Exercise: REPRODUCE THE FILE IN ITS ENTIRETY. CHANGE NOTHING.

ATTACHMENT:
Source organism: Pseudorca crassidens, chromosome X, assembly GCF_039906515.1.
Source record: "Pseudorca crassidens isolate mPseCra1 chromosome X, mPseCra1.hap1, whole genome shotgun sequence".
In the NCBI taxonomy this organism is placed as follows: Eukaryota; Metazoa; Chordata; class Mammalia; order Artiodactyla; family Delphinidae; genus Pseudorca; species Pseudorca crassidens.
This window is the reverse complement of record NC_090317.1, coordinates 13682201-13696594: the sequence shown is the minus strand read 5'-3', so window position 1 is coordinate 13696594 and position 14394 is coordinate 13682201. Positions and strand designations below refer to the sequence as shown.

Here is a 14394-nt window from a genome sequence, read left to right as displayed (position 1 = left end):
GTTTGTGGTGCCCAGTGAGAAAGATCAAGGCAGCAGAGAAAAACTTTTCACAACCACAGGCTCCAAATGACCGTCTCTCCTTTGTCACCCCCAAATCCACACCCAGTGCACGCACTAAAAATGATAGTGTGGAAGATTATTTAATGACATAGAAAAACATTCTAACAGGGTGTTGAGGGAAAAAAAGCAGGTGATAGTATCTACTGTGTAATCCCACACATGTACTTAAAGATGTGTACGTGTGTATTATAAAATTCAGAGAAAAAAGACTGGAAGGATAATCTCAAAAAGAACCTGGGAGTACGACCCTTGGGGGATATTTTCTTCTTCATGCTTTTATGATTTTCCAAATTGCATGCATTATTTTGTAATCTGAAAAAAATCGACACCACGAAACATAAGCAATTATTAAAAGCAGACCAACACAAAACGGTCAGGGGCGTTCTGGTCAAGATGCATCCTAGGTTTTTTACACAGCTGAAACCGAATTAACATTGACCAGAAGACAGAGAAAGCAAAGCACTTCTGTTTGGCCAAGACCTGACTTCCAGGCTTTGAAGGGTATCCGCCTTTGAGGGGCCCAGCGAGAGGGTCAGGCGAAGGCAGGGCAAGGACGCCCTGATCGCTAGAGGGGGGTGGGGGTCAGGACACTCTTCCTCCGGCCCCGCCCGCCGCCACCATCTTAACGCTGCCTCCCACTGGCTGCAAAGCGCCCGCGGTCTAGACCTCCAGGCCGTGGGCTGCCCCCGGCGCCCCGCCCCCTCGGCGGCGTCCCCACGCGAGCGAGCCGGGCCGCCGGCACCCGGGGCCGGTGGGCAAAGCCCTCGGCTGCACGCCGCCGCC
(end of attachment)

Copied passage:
Source organism: Pseudorca crassidens, chromosome X, assembly GCF_039906515.1.
Source record: "Pseudorca crassidens isolate mPseCra1 chromosome X, mPseCra1.hap1, whole genome shotgun sequence".
In the NCBI taxonomy this organism is placed as follows: Eukaryota; Metazoa; Chordata; class Mammalia; order Artiodactyla; family Delphinidae; genus Pseudorca; species Pseudorca crassidens.
This window is the reverse complement of record NC_090317.1, coordinates 13682201-13696594: the sequence shown is the minus strand read 5'-3', so window position 1 is coordinate 13696594 and position 14394 is coordinate 13682201. Positions and strand designations below refer to the sequence as shown.

Here is a 14394-nt window from a genome sequence, read left to right as displayed (position 1 = left end):
GTTTGTGGTGCCCAGTGAGAAAGATCAAGGCAGCAGAGAAAAACTTTTCACAACCACAGGCTCCAAATGACCGTCTCTCCTTTGTCACCCCCAAATCCACACCCAGTGCACGCACTAAAAATGATAGTGTGGAAGATTATTTAATGACATAGAAAAACATTCTAACAGGGTGTTGAGGGAAAAAAAGCAGGTGATAGTATCTACTGTGTAATCCCACACATGTACTTAAAGATGTGTACGTGTGTATTATAAAATTCAGAGAAAAAAGACTGGAAGGATAATCTCAAAAAGAACCTGGGAGTACGACCCTTGGGGGATATTTTCTTCTTCATGCTTTTATGATTTTCCAAATTGCATGCATTATTTTGTAATCTGAAAAAAATCGACACCACGAAACATAAGCAATTATTAAAAGCAGACCAACACAAAACGGTCAGGGGCGTTCTGGTCAAGATGCATCCTAGGTTTTTTACACAGCTGAAACCGAATTAACATTGACCAGAAGACAGAGAAAGCAAAGCACTTCTGTTTGGCCAAGACCTGACTTCCAGGCTTTGAAGGGTATCCGCCTTTGAGGGGCCCAGCGAGAGGGTCAGGCGAAGGCAGGGCAAGGACGCCCTGATCGCTAGAGGGGGGTGGGGGTCAGGACACTCTTCCTCCGGCCCCGCCCGCCGCCACCATCTTAACGCTGCCTCCCACTGGCTGCAAAGCGCCCGCGGTCTAGACCTCCAGGCCGTGGGCTGCCCCCGGCGCCCCGCCCCCTCGGCGGCGTCCCCACGCGAGCGAGCCGGGCCGCCGGCACCCGGGGCCGGTGGGCAAAGCCCTCGGCTGCACGCCGCCGCC